As a result, in the late-September of 2000, the Church was rapidly being cocooned in scaffolding, and as from June 2002, the Organ was silenced for about 18 months as the specialist contractors, Harrison & Harrison, took it to bits for cleaning, restoration and re-ordering. Fittingly, Prof Graham Barber gave a short closing recital to visitors to the Leeds Heritage Open Weekend on Sunday afternoon, 16th September, 2000. He concluded with a requested performance of Bach’s Toccata and Fugue in D Minor, which, despite a storming presentation, managed to adequately show up the faults and problems that lay within.
Throughout the Autumn of 2000, the Church gradually disappeared under a very impressive cloak of scaffolding, stretching right up to the cross at the peak of the spire. (So impressive in fact, that it inspired a souvenir postcard to add to our currently available collection.) The work of Mitie of Middlesborough, the scaffolding disappeared much later than planned due to the extremely bad weather experienced in the Autumn and Winter of 2000/2001. Overseeing the exterior work were the building contractors Walter G. Birch of Harrogate.
All the stained glass windows have been repaired and restored. These had been vandalised over the years, starting with air gun pellets, small stones and golf balls, graduating upwards to footballs! Working from old photographs and considerable experience, what we thought to be the impossible restoration of the stained glass was carried out to a remarkable standard. This work was done either on site or at the specialist studios of Kyme's in Middlesborough, who have also provided and fixed new protective guards. As a by-product of this work, the windows in the North Transept have been opened up for the first time in living memory, allowing daylight into the Organ chamber. One interesting sideline of the work was the opportunity to take a picture of the Organ from the unique position of the high rose window of the South Transept, whilst one of the repaired sections of glass was being installed.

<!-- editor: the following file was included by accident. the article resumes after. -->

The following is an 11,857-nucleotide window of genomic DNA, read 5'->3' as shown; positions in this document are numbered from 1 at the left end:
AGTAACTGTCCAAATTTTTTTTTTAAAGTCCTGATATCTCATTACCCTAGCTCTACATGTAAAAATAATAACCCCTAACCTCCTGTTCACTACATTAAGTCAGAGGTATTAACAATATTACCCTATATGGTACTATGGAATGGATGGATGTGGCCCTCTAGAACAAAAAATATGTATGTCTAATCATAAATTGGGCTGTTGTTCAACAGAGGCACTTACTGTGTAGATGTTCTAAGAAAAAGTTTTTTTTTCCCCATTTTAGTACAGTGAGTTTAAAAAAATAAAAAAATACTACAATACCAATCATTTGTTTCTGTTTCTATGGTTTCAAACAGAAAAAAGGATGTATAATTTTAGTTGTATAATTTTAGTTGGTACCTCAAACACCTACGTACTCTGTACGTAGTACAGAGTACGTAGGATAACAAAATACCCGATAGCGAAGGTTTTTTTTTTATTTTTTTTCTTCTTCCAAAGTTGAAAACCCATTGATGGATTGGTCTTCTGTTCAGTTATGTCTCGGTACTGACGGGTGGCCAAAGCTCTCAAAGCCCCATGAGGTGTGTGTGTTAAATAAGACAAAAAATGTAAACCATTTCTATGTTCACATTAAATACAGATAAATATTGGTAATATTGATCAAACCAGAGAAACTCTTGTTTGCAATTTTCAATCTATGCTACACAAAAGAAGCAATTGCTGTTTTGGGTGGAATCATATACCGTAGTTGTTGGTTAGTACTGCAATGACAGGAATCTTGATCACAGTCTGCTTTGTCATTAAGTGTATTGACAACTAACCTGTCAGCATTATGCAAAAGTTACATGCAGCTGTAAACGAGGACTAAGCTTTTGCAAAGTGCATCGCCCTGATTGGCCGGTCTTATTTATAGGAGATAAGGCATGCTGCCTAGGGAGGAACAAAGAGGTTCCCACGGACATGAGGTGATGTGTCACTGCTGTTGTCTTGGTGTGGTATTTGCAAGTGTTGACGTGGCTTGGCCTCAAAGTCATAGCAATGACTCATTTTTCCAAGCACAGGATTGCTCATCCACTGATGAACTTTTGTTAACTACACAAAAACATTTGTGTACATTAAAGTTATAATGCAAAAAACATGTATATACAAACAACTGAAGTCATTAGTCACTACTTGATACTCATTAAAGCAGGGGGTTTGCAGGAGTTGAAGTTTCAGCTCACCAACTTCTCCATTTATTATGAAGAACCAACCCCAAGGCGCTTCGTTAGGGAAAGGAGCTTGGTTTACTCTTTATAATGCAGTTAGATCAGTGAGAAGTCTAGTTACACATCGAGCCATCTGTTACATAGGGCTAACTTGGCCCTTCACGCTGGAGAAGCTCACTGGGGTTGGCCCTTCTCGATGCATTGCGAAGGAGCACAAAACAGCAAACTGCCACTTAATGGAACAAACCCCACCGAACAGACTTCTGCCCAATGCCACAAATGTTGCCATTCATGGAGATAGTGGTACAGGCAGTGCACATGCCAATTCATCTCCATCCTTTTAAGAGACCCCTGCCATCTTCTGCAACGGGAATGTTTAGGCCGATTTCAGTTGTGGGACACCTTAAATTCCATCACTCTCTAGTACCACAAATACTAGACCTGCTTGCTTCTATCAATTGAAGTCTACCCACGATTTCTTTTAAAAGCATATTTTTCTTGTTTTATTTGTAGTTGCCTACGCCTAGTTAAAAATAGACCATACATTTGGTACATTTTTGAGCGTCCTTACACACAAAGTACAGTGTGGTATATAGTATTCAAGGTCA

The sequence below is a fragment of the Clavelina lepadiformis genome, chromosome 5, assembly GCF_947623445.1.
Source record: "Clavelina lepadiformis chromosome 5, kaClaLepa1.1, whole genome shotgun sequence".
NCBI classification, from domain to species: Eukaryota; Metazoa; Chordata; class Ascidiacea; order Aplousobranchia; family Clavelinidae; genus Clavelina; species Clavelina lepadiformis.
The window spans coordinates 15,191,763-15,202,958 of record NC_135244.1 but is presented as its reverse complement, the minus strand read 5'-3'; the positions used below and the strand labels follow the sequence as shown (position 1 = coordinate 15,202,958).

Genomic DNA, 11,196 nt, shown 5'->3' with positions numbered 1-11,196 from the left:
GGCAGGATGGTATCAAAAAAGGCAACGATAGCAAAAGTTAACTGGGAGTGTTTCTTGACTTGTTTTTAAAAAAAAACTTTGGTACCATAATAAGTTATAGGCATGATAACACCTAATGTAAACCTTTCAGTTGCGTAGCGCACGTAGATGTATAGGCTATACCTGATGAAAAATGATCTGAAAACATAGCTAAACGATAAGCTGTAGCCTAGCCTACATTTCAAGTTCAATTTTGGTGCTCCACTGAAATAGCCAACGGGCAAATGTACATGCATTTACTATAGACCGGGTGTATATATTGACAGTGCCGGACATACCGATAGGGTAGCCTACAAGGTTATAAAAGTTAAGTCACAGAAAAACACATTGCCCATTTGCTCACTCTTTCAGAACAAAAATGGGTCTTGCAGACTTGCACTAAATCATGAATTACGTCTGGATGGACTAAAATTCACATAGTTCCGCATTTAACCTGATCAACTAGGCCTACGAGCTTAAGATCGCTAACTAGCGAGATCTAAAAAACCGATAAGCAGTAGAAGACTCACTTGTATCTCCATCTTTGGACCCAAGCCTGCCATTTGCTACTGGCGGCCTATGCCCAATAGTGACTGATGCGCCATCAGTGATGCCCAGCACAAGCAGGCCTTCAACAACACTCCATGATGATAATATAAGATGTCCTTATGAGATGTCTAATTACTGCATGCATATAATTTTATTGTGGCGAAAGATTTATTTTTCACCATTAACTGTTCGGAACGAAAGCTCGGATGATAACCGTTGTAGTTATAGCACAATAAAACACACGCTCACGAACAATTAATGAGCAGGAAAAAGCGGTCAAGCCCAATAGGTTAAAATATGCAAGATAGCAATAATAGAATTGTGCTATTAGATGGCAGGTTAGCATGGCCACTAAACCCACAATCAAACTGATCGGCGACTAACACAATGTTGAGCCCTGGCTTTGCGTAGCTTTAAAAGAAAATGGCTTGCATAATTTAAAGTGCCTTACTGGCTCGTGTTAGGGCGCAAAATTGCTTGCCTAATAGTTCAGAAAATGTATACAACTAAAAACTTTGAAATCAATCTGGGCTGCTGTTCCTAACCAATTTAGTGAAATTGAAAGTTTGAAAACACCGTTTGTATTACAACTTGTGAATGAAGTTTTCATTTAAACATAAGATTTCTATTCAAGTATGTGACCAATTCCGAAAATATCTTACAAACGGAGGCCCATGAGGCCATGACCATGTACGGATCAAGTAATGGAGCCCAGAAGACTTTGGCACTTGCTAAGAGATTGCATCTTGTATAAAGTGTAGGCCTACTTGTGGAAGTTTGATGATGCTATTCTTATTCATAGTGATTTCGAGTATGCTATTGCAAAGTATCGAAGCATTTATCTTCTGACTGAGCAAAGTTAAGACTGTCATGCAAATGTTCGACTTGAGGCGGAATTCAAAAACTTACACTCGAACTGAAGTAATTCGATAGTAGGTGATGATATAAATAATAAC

Major work on the interior of the church, including the new lighting and heating and the provision of better wheelchair access, was completed in April, 2002 . Two sections of scaffolding gave access to the roof angel hammer beams for gilding, and the Chancel and Sanctuary ceilings for repair, painting and part gilding. Suspension columns for the new lighting were fixed in this period. Meanwhile, at floor level, the new heating system was installed, and broken and cracked concrete flooring was replaced in Yorkshire stone. Extensive masonry work, by G. Payne Masonry of Ripon, was carried out, with the accommodation of wheelchairs in mind. Steps were removed as floors were levelled, and both internal and external ramps were provided. A new public address system was installed, with CD playing facilities. For the bulk of 2001 all main church services were transferred to the Church Hall.
In early January 2004 the organ was ready for the final pipe installations and for final voicing and tuning. This was a long and laborious operation and was only partly completed when the organ was heard again for the first time on Sunday, 22nd February. It was prematurely rededicated, along with the church, by the Archbishop of York on 3rd March.
performance of a Mass for St. Bartholomew by Graham Barber. In the evening a Grand Concert of pieces for organ and orchestra took place featuring the weekend’s principal organists. Spring Bank Holiday morning brought a return of the popular Christopher Newton (Assistant Organist) morning concert.
For a copy of the programme recording this momentous occasion, see